What was the true explanation of their affinity? Here is Churchill’s, from his war memoir, The Hinge of Fate: “People who did not know the services he had rendered during his tenure of office or his force, driving power, and judgment as I did often wondered why his influence with me stood so high. They overlooked our long association in the events of the First World War and its aftermath.…We belonged to an older political generation. Often we had been on different sides in the crises and quarrels of those former days; sometimes we had even been fiercely opposed; yet on the whole a relationship had been maintained which was a part of the continuity of my public life, and this was cemented by warm personal friendship.”
One observer thought they shared “a buccaneering spirit” and that Churchill admired Beaverbrook’s “agile brain.” There was no doubt that the Prime Minister enjoyed the company of such a “vivid, genial, loyal, and dominating personality.” They clearly had rapport; there were always gales of laughter when they were together. Churchill had always had a liking for swashbucklers and mavericks, self-made one-man shows. Beaverbrook was all of these.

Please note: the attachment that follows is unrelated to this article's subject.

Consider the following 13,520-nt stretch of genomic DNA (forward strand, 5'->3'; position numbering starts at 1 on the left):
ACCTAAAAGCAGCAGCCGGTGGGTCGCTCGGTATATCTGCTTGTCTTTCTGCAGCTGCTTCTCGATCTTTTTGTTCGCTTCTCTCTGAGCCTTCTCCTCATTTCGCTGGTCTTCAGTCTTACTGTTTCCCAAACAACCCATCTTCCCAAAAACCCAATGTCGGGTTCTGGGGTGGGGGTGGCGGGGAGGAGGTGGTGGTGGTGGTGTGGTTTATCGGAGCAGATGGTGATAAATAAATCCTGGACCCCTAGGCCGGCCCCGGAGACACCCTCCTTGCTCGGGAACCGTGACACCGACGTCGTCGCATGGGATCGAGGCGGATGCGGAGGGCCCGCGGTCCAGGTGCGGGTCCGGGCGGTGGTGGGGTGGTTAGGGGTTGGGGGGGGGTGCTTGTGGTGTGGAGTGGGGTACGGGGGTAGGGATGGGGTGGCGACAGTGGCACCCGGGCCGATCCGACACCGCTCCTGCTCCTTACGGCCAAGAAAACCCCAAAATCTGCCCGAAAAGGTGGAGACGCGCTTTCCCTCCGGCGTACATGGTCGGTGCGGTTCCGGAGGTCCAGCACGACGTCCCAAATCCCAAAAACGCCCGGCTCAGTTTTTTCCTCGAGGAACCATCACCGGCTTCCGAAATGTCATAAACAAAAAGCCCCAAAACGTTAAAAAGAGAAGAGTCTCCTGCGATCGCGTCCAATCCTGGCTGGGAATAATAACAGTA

The Churchill-Beaverbrook relationship persisted after the war, although for long periods they saw each other only infrequently. After a political quarrel in 1949, they again became close, and largely remained so for the rest of their lives. Churchill regularly stayed with Beaverbrook at his villa La Capponcina, at Cap d’Ail in the south of France. There, in August 1949, Churchill experienced his first stroke; his friend cooperated in keeping it secret.
Beaverbrook died on 9 June 1964, scarcely six months before Churchill’s own death.
Late in life he reflected, rather revealingly: “Churchill was always a better friend to his friends than they were to him.” He applied this observation, according to A.J.P. Taylor, even to himself.
Featured Image: Beaverbrook and Churchill aboard HMS Prince of Wales during the Atlantic Charter meeting with Roosevelt, Argentia Bay, August 1941.
By the author: “Great Contemporaries: F.E. Smith, Lord Birkenhead”
Kenneth Young, Churchill & Beaverbrook: A Study of Friendship in Politics (1966)
A.J.P. Taylor, Beaverbrook (1972)
David Adams Richards: Extraordinary Canadians: Lord Beaverbrook (2011)
Bradley Tolppanen is a professor at Booth Library, Eastern Illinois University and is the author of Churchill in North America, 1929: A Three Month Tour of Canada and the United States. He maintains a blog on Winston Churchill at: winstonchurchillblog.wordpress.com.
Churchill quotations are from Richard M. Langworth, Churchill in His Own Words.